Ohio Enacts Controversial Bill to Subsidize Nuclear, Coal, and Slash Renewable Standard

Ohio’s Gov. Mike DeWine (R) on July 23 quickly signed a controversial nuclear subsidy bill that narrowly passed the state’s House of Representatives on Tuesday, making Ohio the fifth state in the nation to prop up nuclear power. 

Lawmakers passed H.B. 6 with a 51–38 vote Tuesday. The bill passed the state Senate on July 17, sparking a week of debate prior to the House passage, which was uncertain after House Speaker Larry Householder expressed concerns the measure wouldn’t have enough support in his chamber. The bill has faced fierce opposition by a wide array of groups, including advocates for renewables and clean energy, the natural gas industry, and competitive generators. 

The law essentially provides FirstEnergy Solution’s (FES’s) Davis-Besse and Perry nuclear power plants with an estimated $150 million a year during the 2021 to 2027 period to keep the reactors in service. It also provides about $60 million a year through 2030 to keep two Ohio Valley Electric Corp. (OVEC) coal plants—one in Ohio and another in Indiana—in operation. 

Meanwhile, the law also slashes the state’s 12.5% renewable energy standard to 8.5%, and it will phase out the state’s energy efficiency standard. As the American Council on Renewable Energy (ACORE) noted in a July 18 letter to Gov. DeWine, renewable energy groups are specifically opposed to a township referendum process that they said would discriminate against wind development.

“House Bill 6 is another significant setback for Ohio’s clean energy market, on top of restrictive zoning provisions on wind turbines that were inserted at the last minute into the 2014 Ohio budget legislation,” explained the American Wind Energy Association (AWEA) in a statement on Tuesday. “Among the most restrictive in the nation, Ohio’s wind farm setback restrictions have impeded wind energy development for the last five years. As a result, Ohio has fallen behind its neighbors, losing out on billions of dollars in private investment and well-paying blue-collar jobs.” 

The bill’s passage, predictably, was lauded by the Nuclear Energy Institute (NEI), a nuclear trade group that has advocated for similar bailouts in New York, Illinois, Connecticut, and New Jersey. ““The majority of Ohio’s clean energy will remain in operation thanks to legislation passed by the legislature. Ohio’s nuclear power plants do more than churn out 90 percent of the Buckeye state’s clean power, they support 4,300 jobs and contribute $30 million per year to roads, school and public services. Keeping Ohio’s carbon-free nuclear plants operating is a smart investment to ensuring access to 24/7 clean, reliable power as well as low electricity prices,” said Maria Korsnick, NEI’s president and CEO.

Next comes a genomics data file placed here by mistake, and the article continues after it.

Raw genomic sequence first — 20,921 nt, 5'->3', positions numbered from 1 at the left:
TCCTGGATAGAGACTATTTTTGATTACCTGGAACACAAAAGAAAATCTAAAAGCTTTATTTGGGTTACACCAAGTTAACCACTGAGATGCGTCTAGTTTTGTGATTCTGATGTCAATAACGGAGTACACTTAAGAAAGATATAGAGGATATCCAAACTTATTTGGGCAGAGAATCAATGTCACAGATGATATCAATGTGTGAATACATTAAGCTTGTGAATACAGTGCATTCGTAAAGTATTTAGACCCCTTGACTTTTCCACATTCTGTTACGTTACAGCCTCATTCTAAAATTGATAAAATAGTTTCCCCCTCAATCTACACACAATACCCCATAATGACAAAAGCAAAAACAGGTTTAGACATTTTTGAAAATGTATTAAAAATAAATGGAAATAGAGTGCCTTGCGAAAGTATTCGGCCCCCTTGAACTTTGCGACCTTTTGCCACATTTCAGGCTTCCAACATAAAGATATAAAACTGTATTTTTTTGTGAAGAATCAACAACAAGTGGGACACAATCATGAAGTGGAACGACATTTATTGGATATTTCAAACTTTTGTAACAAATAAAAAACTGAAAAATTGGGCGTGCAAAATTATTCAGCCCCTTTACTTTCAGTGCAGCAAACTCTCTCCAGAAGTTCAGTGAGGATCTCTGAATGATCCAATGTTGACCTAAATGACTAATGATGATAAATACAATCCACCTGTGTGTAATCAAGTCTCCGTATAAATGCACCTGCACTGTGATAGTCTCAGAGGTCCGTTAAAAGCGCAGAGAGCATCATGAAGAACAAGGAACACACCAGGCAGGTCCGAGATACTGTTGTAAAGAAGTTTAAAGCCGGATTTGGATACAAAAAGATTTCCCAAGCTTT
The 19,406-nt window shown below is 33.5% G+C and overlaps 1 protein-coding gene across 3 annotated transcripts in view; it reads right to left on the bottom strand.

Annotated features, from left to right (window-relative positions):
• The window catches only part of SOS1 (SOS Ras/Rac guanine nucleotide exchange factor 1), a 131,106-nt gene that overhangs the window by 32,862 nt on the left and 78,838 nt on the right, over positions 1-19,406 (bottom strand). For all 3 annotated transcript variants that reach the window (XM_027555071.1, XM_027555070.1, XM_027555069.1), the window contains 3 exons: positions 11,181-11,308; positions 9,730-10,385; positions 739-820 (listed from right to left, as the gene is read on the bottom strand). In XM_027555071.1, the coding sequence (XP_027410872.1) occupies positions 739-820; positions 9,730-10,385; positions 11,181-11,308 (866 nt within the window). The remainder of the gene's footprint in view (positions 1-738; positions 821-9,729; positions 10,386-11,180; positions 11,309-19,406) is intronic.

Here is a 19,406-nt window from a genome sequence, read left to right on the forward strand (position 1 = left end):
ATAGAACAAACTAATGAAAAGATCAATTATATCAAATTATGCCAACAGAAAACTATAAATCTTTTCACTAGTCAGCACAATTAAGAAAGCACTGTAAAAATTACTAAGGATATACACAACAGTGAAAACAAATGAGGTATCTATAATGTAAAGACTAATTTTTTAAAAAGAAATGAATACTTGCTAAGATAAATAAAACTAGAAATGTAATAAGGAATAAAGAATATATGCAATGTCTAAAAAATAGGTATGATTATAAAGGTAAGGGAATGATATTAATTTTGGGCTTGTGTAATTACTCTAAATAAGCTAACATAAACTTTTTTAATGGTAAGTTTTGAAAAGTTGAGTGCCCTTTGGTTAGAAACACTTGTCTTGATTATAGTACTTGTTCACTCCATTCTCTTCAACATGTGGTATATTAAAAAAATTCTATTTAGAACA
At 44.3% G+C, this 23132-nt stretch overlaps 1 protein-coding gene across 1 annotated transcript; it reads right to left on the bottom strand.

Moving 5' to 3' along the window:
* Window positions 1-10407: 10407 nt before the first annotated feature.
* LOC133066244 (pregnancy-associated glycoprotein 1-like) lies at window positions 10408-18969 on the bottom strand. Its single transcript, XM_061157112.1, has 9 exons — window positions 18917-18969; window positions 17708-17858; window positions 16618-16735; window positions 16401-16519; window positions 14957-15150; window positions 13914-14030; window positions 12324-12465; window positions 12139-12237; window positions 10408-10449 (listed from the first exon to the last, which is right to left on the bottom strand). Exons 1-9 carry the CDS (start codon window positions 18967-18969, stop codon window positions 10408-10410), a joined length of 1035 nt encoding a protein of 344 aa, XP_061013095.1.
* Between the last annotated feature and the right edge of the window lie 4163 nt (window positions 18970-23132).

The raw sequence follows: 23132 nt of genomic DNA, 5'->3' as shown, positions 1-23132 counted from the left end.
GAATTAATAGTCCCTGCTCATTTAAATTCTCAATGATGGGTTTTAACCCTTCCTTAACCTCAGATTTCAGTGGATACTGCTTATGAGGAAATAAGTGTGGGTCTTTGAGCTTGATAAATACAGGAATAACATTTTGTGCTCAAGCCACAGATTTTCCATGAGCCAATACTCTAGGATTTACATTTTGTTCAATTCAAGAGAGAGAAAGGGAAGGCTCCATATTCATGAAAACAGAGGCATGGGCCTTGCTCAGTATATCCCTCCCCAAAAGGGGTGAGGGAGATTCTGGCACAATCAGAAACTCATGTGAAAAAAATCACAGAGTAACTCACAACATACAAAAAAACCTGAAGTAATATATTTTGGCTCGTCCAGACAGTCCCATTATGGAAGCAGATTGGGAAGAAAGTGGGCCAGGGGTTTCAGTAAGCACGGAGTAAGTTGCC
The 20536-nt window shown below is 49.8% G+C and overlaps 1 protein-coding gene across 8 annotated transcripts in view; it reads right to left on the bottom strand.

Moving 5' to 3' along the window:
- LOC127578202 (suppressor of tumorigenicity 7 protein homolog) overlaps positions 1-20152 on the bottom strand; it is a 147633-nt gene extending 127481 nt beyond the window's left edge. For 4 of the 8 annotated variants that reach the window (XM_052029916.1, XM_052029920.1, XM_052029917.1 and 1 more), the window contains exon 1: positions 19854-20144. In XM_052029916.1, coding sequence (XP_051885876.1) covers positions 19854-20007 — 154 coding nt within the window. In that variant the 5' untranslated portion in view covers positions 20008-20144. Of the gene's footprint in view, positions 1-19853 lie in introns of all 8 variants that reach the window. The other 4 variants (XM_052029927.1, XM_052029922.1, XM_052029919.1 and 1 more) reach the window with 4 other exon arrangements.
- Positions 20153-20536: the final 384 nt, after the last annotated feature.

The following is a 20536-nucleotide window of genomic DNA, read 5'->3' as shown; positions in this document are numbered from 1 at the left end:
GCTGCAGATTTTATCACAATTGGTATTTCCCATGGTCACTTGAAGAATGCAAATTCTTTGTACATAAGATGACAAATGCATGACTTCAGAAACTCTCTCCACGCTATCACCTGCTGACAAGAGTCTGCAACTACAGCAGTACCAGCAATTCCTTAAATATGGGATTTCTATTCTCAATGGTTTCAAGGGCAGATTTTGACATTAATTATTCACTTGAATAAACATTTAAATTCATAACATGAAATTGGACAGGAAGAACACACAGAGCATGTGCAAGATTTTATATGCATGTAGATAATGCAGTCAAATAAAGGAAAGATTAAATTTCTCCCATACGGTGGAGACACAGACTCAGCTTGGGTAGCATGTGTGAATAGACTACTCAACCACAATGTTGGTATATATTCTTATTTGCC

FES, which did not immediately respond to a request for comment, had previously said it would work with the state to avoid closure of Davis-Besse—even though it has chosen to deactivate the plant. Progress on that front continues: at an annual public meeting at the plant on July 19, the Nuclear Regulatory Commission (NRC) even outlined what the decommissioning process will look like. 

Both the Davis-Besse and Perry plants, which operate in competitive markets, have posed economic headaches for FES, which is expected to emerge from bankruptcy as a company that will be distinct from its parent, FirstEnergy Corp., a company that has been dogged in its effort to become a fully regulated company.

When FES sought bankruptcy protection in March 2018, it had been financially crippled by market volatility. Among its first measures was to announce the closure of four nuclear units worth 4 GW: the 908-MW Davis-Besse Nuclear Power Station in Oak Harbor, Ohio, by 2020; the 1,268-MW Perry Nuclear Power Plant in Perry, Ohio, in 2021; and the twin-unit 1,872-MW Beaver Valley Power Station in Shippingport, Pennsylvania, in 2021. But as it did so, FES also took the unprecedented—and highly controversial—step of entreating the Department of Energy (DOE) to save its beleaguered coal and nuclear plants through a Federal Power Act Section 202c emergency order. As court filings show, FES also worked “to develop and implement outreach to legislative and regulatory officials” in Ohio and Pennsylvania to explore their support for continued operation of FES’s nuclear power plants.” 

When the Ohio nuclear subsidies bill finally began progressing through the legislature in May, kicked off by a House passage of a different version of the bill, FES repeatedly warned lawmakers that it needed the measure approved by June 30 because that was when it had to decide whether to order $52 million worth of nuclear fuel for Davis-Besse.

Even with the new law, FES is unlikely to see any state support until 2021, and it is unclear if the timeline is acceptable to the company.

—Sonal Patel is a POWER senior associate editor (@sonalcpatel, @POWERmagazine)